From: randyhyde on
On May 22, 12:11 am, Betov <b...(a)> wrote:
> > I wouldn't expect a beginner to understand those
> > lessons if they haven't first read a primer ( maybe B_U_Asm fits this
> > bill?? ) explaining necessary foundational material. There are many
> > things that "we" take for granted but a "beginner" isn't going to
> > know.
> Yes, this is an evident problem, but there is even _worse_ than this.

This is why having the material organized properly, from beginning
steps to advanced information, is important. You can't throw out a
bunch of different concepts as you've done in your tutorials and
expect them to make sense.

> There seem to be something "magic" with the confusion state of a true
> beginner facing its first lesson: They sometimes report that, at their
> first contact, they did not understood a thing. Nevertheless, after a
> bit of time, and insistence, they finaly get into.

There is nothing "magic" about the fact that if someone puts enough
time into a subject they will eventually learn it. The trick is to
teach the student the information as quickly and efficiently as
possible. If you're relying on the perserverance of the person to get
past your tutorials and figure the material out, you're simply
admitting that your tutorials are not very good and could be improved

> Now, the really strange thing, is that, when i ask them to _report_
> about the very first difficulties they have encounted, they are
> _regulary_ unable to understand, by themselves, _what_ was the
> problem, for them... A very strange psycho-effect...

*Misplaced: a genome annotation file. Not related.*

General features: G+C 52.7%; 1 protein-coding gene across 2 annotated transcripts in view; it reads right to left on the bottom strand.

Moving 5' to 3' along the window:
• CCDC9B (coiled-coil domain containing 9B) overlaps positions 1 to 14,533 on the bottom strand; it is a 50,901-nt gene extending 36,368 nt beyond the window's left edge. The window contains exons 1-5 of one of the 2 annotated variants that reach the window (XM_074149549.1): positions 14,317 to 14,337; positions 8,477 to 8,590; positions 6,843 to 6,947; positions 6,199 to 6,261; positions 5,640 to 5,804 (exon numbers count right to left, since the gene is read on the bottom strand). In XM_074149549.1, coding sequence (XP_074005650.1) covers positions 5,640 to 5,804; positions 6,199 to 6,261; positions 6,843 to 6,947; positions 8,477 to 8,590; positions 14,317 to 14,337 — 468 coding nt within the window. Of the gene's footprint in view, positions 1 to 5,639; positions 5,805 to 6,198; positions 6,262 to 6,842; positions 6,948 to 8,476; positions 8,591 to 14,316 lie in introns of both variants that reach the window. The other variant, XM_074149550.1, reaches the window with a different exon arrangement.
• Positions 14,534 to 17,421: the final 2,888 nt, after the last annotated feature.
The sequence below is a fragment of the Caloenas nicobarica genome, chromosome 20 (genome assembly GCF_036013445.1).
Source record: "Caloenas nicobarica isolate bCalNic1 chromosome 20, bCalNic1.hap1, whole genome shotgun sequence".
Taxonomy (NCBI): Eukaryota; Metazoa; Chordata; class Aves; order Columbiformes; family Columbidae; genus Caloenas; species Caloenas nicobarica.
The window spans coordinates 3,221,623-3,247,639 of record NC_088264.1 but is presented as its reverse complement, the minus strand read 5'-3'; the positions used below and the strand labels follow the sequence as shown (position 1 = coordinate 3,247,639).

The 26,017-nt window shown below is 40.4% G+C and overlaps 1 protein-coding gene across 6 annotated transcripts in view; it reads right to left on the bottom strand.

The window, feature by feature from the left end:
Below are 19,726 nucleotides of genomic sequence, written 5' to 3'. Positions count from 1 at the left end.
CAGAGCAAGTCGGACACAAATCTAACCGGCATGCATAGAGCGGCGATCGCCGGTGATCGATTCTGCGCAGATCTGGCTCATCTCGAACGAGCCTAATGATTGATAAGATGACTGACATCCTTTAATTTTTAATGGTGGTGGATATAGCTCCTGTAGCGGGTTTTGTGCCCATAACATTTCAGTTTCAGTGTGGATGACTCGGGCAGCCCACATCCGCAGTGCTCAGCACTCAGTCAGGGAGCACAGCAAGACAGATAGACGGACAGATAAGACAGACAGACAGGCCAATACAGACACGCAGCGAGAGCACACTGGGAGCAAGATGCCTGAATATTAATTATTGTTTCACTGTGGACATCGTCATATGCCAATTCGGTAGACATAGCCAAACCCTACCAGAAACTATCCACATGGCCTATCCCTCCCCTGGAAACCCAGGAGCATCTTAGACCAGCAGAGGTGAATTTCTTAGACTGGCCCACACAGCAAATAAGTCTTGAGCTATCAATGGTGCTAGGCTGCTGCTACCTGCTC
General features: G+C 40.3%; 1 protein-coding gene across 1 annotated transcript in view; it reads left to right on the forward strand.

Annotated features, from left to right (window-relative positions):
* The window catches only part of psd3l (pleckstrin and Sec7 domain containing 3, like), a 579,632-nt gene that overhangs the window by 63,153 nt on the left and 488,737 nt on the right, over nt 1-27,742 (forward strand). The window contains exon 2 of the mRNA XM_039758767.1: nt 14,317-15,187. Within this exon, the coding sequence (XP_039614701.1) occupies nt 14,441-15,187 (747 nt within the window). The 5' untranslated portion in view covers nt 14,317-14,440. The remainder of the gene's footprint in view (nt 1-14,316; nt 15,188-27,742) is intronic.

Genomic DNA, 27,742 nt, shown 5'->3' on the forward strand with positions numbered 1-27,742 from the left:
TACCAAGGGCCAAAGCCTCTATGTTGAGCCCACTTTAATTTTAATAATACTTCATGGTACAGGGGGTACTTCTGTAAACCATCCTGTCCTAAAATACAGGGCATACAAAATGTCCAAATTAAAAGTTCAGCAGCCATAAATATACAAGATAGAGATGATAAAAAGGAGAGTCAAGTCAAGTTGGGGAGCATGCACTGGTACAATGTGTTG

There is nothing "magic" about this at all. Anyone who has taught an
introductory programming course knows exactly what the problem is:
beginners don't have the background knowledge to even formulate the
questions. This is why it's important to teach very basic material at
the beginning of the lessons rather than throwing out all kinds of
complex instructions as you've done in your first tutorial. It's why
it's important to teach the material in a linear fashion -- from basic
to complex concepts. It's why it's important to cover all the terms
and concepts you employ in your examples, before you use those
concepts in examples.

> Probably like
> if, when facing something entirely new, the brain was not really
> working... I will have to ask my wife (spycho-teacher), if such
> a problem has already been subject of some psycho study... If what
> i am suspecting is true, there will never be any real solution to
> this problem, but to recommend beginners to _insist_...

What a cop-out. You can't figure out how to teach the information to
beginners, so you blame their inability to understand your tutorials
on them.

> Back to the topic: Yes, i have been pointing to the pre-requises,
> and to the fact that there may be as many way, for learning, as
> beginners. So, i have simply added a line, at top of Lesson_1,
> for directing to: B_U_Asm ---> [Beginner's Steps]...

But this begs the question: "What purpose do the tutorials serve if
they get their knowledge from B_U_ASM?"

> where a
> beginner can read various stuffs, in the order he wants to.

And then what? What purpose do your tutorials serve at that point?

> After all, we ignore completely what a given beginners already
> knows and does not. Therefore, explaining everything, in the
> linear order, is not the way either, because reading already
> known things is boring,

They can skim over the stuff they already know. What they can't do is
fill in the holes that you've left in your tutorials of information
they *don't* know.

> and can have no effect on the learning
> curse, but to push the brain to "sleep state" and to miss important